Yes, I’d heard “I Love Rock and Roll” many times, and the title track to Good Music, as well as two singles from Up Your Alley, but I’d never had the gumption to get any of Joan Jett’s albums. Well, I ordered this back in 1990, thinking that with a title like that, it was a greatest hits. When I got it, I found it was an album of cover songs. Many of the songs I recognized, and those I didn’t, I fell for and went out of my way to discover who originally did them. Years later, when I bought Flashback, I was surprised at how many cover songs Joan had done. Oh yes, and she did Tommy James’ “Crimson And Clover” as well.On to The Hit List. I heard her version of AC-DC’s “Dirty Deeds” before the original so my bias is here. This is as hard-rocking as the original, with crunching guitars, and even a sax (!) in the middle.She really evinces the knife-twisting pain of “Love Hurts” in power ballad mode. After doing a song like “Little Liar” from Up Your Alley, she’s more than capable of interpreting this classic.One of the hardest rocking numbers is her take on the Sex Pistols’ “Pretty Vacant”, again appropriate as she did their song “EMI” only doing it as “MCA” to reflect the label she was on. She blazes through this without the intense and in-your-face whiny Rotten vocals, but with dignified energy.Her take on the Kinks’ ode and warning to movie stars, “Celluloid Heroes” puts in her emotional oomph in the ballad on how by virtue of being dreamers, everyone’s in show biz, or dreams of being one just by watching the silver screen, and she sings of a few stars out of the “some who succeeded, some who suffered in vain.” Key lines: “I wish my life was a nonstop Hollywood movie show/a fantasy world of celluloid villains and heroes/because celluloid heroes never feel any pain/and celluloid heroes never really die.”That it contrasted by the grinding version of ZZ Top’s hard rock blues number “Tush” and a harder-edged version of the Chamber Brothers’ “Time Has Come Today”, whose original version I heard over and over for TIME magazine ads on TV.I haven’t heard the original of Jimi Hendrix’s “Up From The Skies”, but given what I heard of Hendrix’s material, Joan seems to do a decent version. Guess I better buy Axis:Bold As Love and find out.Her cover of Creedence Clearwater Revival’s “Have You Ever Seen The Rain?” is more straight ahead and not as bombastic as Bonnie Tyler’s rendition from Faster Than The Speed Of Night. However, there’s a harder edged guitars in the Doors’ “Love Me Two Times” that sets it aside from the original.A new version of the Modern Lovers’ “Roadrunner” finishes up the album, and judging from the album, it seems a harder rendition, she’s got the power, the AM, the FM, the fifty thousand watts of power, oh yeah!What’s also interesting are two songs that didn’t make it here, a cover of The 1910 Fruitgum Co.’s “Indian Giver” and “Be My Lover” by …. I don’t know. Info from this was gotten from Flashback, but as for the Hit List, it’s clear that Joan easily acquits herself, putting the right amount of hard guitar on the rockers and emotional sensitivity in her voice in the ballads, and with her longtime producer Kenny Laguna doing the honours, it can’t be bad. This is probably the best cover songs album I’ve bought.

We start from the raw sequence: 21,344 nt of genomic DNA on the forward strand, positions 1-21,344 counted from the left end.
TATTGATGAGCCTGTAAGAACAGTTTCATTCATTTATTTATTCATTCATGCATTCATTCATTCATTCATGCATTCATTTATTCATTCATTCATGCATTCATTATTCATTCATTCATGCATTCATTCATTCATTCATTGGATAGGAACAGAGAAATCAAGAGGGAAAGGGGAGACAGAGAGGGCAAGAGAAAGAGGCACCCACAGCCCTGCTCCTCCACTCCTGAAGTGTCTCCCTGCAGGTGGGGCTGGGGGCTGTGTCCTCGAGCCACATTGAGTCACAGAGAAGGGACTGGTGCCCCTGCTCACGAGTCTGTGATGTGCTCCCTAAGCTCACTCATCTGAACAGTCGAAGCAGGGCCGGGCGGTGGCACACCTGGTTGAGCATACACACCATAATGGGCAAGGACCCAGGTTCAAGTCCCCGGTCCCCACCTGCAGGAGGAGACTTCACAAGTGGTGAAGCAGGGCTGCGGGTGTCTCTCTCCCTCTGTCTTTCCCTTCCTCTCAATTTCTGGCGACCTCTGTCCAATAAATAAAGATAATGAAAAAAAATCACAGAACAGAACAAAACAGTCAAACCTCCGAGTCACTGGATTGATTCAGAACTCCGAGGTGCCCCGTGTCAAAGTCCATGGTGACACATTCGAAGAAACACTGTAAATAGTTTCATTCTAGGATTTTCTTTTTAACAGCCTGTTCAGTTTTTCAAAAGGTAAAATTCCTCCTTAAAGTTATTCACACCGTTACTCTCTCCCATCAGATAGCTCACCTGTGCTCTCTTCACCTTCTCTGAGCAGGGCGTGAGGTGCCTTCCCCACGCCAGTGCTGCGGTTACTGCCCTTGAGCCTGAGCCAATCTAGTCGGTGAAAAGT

I stumbled on “The Hit List” by Joan Jett because I was checking out covers of “Time Has Come Today” by the Chambers Brothers. So I knew that it was a cover album and not to be confused with a collection of her hits, but I can certainly understand why anybody who picked this up without seeing the play list would feel there had a bait and switch perpetrated on them. When I first started listening to this album I was thinking that Joan Jett has one of the most distinctive sounds in rock and roll. It was not until we got to her cover of the Kinks’ “Celluloid Heroes” that the volume level got turned down enough to really focus on Jett’s vocals. But for the most part it is going to be those songs where she powers through the songs, such as ZZ Top’s “Tush” and the aforementioned “Time Has Come Today” that stand out. When she slows down for CCR’s “Have You Ever Seen Rain” it seems rather strange, because we have come to expect a specific sound from Jett and when she does something different, slower and more measured, we take it as just cooling down before she revs up again. If there is a happy medium between the two on this album it would be the cover of the Doors’ “Love Me Two Times,” mainly because of the rollicking guitar licks. I would have put “Roadrunner” by the Modern Lovers on that list, but Jett had already done a version of it four years earlier on “Good Music.”It is not surprising that Joan Jett would do a cover album given the success she had with Sly Stone’s “Everyday People” and Tommy James & the Shodells’ “Crimson & Clover.” The reason for the success is that whenever she is singing somebody else’s song she has always remained Joan Jett, a point that “The Hit List” amply demonstrates as she plays songs from AC/DC, the Sex Pistols, and Nazareth, most of whom are clearly kindred spirits.